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THE

SECOND ADVENT, &c.

PART THE SECOND.

Predictions of the Second Advent in the Writings of the

Prophets. I. The Prophet Isaiah, and his Cotemporaries; II. the Pró

phets of the Era of the Captivity ; III. those who prophesied after that Event, to the Close of the Old Testament Canon.

INTRODUCTION. In passing from the age of the psalmist, we come to the writings of those emphatically called the prophets. But, before we proceed, let us recall to our recollection the oracles of which the church was already in possession, on the subject of the second advent; since, as we may reasonably expect, the Spirit of prophecy will speak in reference to these his former revelations.

It was revealed to Adam, that one born of woman would “ bruise the serpent's head;" though, like what might happen to a man in endeavouring to crush a serpent, he would himself be injured in his heel.”* The next prophecy proclaimed the “ coming of the Lord from heaven with his holy myriads,” to judge an ungodly race

* Gen. üü.

of scoffers, which should be on the earth in the last day.”* The next prophecy, that of Job, enabled us to see how these two former oracles might relate to the same person: for this patriarch evidently expected, that the God whom he adored would, in the last day, stand up on the earth in the character of his “ Redeemer;" that is to say, his protecting, avenging kinsman: “Of my flesh shall I see Eloah.” So that “the Lord from heaven” might be the “ seed" of Eve. t

From the oracles in the age of Abraham we learned, that the promised “ seed” was to be his seed also; and that in the increase and blessedness of his family, we were to look for the redemption of the world. We were taught, likewise, to fix our expectations on some future scenes to be displayed in the land of Canaan, in “ a world to come,” of which his “ seed” is to be “the Heir,” Lord, or possessor, with all the faithful.

The era of Moses supplied us with prophecies, pointing out the connexion between the secular history of the descendants of Abraham, and the conting of the promised seed. Their national corruption is foretold, and their rejection in consequence, with the assumption of another people into their place, “ to provoke them to jealousy." At the same time, the character of their great enemy, and the enemy of all the people of God, is remarkably portrayed; and in the dreadful destruction of that enemy, which the Almighty had sworn, we were taught to see the event which would lead to Israel's final blessedness, together with the blessedness of all the nations of the earth. I There was, moreover, a strong presumption afforded, that this last enemy would be European. Mani* Jude, 14.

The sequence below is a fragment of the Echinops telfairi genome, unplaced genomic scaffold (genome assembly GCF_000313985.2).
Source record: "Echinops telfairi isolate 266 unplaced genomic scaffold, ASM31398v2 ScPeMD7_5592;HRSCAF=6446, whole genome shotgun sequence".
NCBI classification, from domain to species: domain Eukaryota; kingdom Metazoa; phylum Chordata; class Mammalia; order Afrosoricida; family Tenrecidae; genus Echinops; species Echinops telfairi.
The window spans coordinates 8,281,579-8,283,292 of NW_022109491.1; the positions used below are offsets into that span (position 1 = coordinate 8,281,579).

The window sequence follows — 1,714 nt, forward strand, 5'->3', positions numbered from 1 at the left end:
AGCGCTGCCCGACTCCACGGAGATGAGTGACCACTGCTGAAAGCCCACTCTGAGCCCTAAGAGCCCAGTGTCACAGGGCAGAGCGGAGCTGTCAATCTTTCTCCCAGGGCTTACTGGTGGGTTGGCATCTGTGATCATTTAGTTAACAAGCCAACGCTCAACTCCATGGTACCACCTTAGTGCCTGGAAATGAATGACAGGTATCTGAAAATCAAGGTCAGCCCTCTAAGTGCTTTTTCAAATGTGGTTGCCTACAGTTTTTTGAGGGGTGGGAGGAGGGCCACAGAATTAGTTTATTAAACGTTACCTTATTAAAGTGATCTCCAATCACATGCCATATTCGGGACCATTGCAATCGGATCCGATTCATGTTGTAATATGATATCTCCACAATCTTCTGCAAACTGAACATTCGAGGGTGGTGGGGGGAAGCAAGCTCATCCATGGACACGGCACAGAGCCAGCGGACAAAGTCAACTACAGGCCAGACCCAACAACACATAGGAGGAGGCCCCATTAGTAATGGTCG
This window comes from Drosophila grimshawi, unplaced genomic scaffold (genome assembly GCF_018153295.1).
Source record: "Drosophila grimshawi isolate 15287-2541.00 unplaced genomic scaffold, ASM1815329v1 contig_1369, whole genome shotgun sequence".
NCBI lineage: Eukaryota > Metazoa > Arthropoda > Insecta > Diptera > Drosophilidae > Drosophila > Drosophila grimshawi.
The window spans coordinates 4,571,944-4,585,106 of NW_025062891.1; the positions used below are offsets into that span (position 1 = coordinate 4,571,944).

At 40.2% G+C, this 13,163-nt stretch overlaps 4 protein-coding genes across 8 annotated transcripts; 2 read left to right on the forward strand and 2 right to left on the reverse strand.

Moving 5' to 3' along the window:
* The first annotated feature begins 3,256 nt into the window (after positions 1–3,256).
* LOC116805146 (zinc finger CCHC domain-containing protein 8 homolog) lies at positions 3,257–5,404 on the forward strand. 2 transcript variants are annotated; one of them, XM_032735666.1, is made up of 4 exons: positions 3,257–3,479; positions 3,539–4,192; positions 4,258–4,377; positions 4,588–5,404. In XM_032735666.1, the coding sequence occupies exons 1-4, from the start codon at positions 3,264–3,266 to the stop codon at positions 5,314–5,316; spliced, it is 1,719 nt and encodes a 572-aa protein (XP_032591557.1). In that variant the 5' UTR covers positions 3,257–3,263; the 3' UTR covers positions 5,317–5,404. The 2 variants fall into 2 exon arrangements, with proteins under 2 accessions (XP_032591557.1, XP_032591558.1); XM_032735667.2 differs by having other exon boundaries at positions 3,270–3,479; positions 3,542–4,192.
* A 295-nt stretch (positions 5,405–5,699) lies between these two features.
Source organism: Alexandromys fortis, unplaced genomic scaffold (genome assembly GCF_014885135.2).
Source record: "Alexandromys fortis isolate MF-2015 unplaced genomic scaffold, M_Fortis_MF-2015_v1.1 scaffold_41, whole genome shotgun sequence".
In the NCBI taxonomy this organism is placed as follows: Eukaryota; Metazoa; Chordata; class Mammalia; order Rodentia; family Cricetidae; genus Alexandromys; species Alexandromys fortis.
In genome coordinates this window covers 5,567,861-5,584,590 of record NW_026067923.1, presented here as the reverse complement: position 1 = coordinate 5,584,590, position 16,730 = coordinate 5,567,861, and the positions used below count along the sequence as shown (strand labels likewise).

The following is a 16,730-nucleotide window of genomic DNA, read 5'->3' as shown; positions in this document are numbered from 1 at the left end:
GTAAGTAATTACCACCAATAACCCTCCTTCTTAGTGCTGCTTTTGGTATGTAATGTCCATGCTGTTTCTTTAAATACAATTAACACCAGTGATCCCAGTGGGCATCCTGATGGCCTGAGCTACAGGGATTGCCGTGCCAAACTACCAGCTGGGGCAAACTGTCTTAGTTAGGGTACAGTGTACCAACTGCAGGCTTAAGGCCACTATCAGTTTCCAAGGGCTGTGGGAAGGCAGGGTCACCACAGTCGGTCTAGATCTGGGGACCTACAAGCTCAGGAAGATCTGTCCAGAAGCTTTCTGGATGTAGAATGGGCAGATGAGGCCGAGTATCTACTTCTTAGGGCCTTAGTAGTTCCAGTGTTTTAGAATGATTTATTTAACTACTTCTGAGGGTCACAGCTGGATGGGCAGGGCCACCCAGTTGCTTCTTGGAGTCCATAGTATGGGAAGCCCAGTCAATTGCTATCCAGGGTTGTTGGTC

+ Job, xix. 23. | Deut. xxxii.

|| Numb. xxiv. 24.

festations were also made, at this period, of the symbol of the divine Majesty ; the “Holy One," amidst “myriads” of blessed spirits, was seen in glory: and it was declared, that he who had then given the law from Mount Sinai, would one day be King in Jeshuron, and “ to him should be the gathering of the nations.”*. • The last era we considered, that of David, was particularly marked, among the different periods of prophetic revelations, by disclosing to the church the sufferings and humiliation of the Redeemer, before he should appear in glory. Now began to be more fully explained, or at least recorded, what the “bruised heel" of the woman's “ seed” symbolized : and we may add the bleeding victim on the patriarchal and on the Jewish altars. It was now discovered, that the promised “ seed” would be found among men, “most poor,” and “ most wretched;" that when he should be elevated to the throne of glory, he would be raised from the very “ dust,” and from the “ ashes” of the mourner; and that the redemption which he would accomplish among mankind would, in the first instance, be viewed in the character of a great moral revolutionthe casting down of the proud and prosperous, the exalting of the meek, the lowly, and the afflicted, together with their still more afflicted Head. +